Police and crime commissioner elections: Lincolnshire

G4S and police epaulette In April 2012, Lincolnshire Police entered into a 10-year contract with private firm G4S

On 15 November 37 police and crime commissioners will be elected in England along with four in Wales.

The PCCs, as they will be known, will be tasked with scrutinising their force and holding it to account. They will also be able to hire and dismiss the chief constable and set the force's budget.

The commissioners will be paid and are supposed to empower local people into having a say on how crime is tackled in their area.

Nominations for candidates in Lincolnshire have now officially closed.

BBC News has taken a look at each of the police forces ahead of the elections.

Lincolnshire Police

Lincolnshire Police covers an area of more than 2,280 square miles, serving a population of about 646,000 people who live and work in the county.

The area ranges from towns and rural villages to the city of Lincoln.

Timetable for PCC Elections

  • There are 41 police and crime commissioner elections taking place - 37 in police force areas in England and four in Wales
  • No elections will take place in Scotland, Northern Ireland or London
  • Nominations for candidates will close on 19 October
  • Voting takes places on 15 November
  • PCCs will be elected every four years

The force said its local priorities were to improve road safety, safety of children and young people, community confidence and satisfaction, community safety and focus on what causes most harm and efficiency and productivity through the best use of resources.

The force splits its area into four neighbourhood policing divisions, headed up by Supt Paula Wood. These are Lincoln and West Lindsey, Boston and South Holland, North and South Kesteven and East Lindsey.

Lincolnshire Police has just under 1,150 police officers and about 430 police staff.

The force is led by a team of chief officers headed by the Chief Constable Neil Rhodes.

Funding

Analysis

In policing circles at least all eyes are on Lincolnshire. That is because earlier this year the force's authority signed a £200m contract with private contractor G4S.

The force got a promise of £20m in savings over the next decade. In return, G4S got the chance to pull in further contracts from other forces.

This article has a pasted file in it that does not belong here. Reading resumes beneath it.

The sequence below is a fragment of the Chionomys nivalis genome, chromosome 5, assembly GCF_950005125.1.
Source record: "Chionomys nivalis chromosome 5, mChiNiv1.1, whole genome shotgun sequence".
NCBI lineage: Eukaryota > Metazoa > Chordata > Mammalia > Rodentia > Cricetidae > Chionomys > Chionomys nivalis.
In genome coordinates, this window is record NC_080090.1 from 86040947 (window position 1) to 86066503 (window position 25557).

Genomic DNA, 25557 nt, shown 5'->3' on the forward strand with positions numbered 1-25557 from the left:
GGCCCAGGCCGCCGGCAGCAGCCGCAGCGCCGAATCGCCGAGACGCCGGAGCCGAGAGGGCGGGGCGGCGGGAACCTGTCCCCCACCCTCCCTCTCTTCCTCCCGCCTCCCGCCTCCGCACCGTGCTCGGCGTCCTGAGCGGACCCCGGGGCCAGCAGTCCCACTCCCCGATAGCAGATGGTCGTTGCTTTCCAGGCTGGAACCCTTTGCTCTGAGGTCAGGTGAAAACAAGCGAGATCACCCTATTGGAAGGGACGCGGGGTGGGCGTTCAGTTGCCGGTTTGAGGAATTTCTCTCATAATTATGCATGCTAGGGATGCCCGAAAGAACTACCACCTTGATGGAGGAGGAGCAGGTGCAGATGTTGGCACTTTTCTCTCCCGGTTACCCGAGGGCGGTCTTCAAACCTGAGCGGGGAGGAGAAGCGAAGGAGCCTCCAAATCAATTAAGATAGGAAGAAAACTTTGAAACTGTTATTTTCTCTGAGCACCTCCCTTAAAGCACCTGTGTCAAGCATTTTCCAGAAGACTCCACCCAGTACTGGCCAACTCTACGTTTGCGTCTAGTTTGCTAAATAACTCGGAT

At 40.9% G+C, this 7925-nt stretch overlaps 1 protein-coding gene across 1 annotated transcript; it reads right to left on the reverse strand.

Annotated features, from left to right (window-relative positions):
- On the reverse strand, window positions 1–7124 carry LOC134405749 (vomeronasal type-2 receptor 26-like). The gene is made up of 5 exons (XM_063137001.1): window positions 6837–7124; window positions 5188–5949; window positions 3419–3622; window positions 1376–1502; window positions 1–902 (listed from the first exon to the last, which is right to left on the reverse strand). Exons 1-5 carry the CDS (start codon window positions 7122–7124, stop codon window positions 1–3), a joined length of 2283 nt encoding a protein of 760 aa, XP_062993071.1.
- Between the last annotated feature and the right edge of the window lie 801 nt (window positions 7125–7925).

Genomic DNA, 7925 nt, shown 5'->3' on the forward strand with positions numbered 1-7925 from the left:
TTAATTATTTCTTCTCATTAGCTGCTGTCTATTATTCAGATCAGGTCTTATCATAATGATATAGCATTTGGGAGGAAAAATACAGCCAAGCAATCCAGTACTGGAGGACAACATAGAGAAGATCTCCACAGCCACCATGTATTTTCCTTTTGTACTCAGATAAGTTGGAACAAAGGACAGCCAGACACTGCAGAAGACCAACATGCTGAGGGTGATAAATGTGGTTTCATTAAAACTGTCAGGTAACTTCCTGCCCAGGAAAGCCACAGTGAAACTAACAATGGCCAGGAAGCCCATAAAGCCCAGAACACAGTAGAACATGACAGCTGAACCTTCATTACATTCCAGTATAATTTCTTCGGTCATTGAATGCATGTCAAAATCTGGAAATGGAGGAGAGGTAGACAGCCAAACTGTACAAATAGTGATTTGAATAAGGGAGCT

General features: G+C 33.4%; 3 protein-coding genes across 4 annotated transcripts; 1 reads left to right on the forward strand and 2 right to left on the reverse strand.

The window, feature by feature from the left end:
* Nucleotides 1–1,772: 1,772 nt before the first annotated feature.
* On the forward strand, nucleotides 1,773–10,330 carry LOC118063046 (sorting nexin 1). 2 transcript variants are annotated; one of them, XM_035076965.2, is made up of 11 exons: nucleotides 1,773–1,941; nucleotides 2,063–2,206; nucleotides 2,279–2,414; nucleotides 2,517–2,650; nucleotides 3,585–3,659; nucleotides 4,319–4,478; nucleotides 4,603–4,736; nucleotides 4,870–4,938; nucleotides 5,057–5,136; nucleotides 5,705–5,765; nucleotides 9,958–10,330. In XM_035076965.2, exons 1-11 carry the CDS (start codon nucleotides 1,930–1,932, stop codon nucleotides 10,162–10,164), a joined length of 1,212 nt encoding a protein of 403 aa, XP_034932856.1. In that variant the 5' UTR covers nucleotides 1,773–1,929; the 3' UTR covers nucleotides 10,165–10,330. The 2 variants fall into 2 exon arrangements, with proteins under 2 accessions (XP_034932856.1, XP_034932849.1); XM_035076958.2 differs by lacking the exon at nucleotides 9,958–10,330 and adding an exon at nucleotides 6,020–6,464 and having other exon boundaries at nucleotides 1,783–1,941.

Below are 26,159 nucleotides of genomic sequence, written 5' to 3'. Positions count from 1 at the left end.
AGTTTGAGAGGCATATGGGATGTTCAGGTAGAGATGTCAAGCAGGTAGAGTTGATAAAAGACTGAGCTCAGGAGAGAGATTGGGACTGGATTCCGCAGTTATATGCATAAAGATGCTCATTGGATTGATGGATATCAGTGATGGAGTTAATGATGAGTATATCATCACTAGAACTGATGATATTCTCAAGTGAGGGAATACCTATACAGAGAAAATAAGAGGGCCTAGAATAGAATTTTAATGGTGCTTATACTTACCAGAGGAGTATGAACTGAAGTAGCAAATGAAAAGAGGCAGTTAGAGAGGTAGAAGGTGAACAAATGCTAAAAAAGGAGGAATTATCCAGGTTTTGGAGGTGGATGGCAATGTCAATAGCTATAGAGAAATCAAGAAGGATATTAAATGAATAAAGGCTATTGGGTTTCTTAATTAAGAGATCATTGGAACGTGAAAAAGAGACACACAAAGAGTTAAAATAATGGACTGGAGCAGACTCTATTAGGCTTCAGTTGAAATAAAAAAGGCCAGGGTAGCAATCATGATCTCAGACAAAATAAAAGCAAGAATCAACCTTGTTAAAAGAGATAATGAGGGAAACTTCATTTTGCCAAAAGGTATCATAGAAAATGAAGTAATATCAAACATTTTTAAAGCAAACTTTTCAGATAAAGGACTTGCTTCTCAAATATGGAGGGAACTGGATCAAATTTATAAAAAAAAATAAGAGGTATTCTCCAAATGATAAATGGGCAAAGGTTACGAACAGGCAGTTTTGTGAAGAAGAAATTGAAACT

According to the HMIC, the force has the lowest funding and the lowest number of police officers per head of the population of any other in the country.

Yet the G4S contract may not be the "get out of jail" card the authority had hoped.

Just a few months after it was signed HMIC warned that the force may be unable to provide an adequate service because of its budget cuts.

There has also been resistance from Lincolnshire residents and politicians to a plan for G4S to build a new county police station.

The new police and crime commissioner will have their work cut out.

In 2010 it was confirmed by the government that Lincolnshire Police would have to make savings of £20m from its budget by 2015.

Lincolnshire Police Authority said: "For the financial year 2012-13, the authority set a budget against the background of major organisational change and the continuation of reductions in public sector spending.

"With effect from the 1 April 2012, the authority entered into a strategic partnership with the private sector company G4S for the provision of mid and back office services.

"This was the largest commercial contract in UK Policing with a contract being signed for an initial 10-year period."

The £200m G4S contract will see half the force's civilian staff transferred to the private company, which will also build and run a police station.

The budget for policing Lincolnshire for 2012-13 is £109.8m, a reduction of £3.6m on last year's budget.

Crime and performance

In 2011-12, according to figures from the Office of National Statistics, Lincolnshire Police recorded 44,164 crimes in the county.

Derbyshire

61483

Leicestershire

68242

Lincolnshire

44164

Northamptonshire

49571

Nottinghamshire

77421

East Midlands Region

300881

According to HM Inspectorate of Constabulary, Lincolnshire is one of three police forces which may not be able to provide a "sufficiently efficient or effective service" in the future.

Its report on the impact of 20% funding cuts to police in England and Wales by 2015 said the Met Police, Devon and Cornwall and Lincolnshire were at risk.

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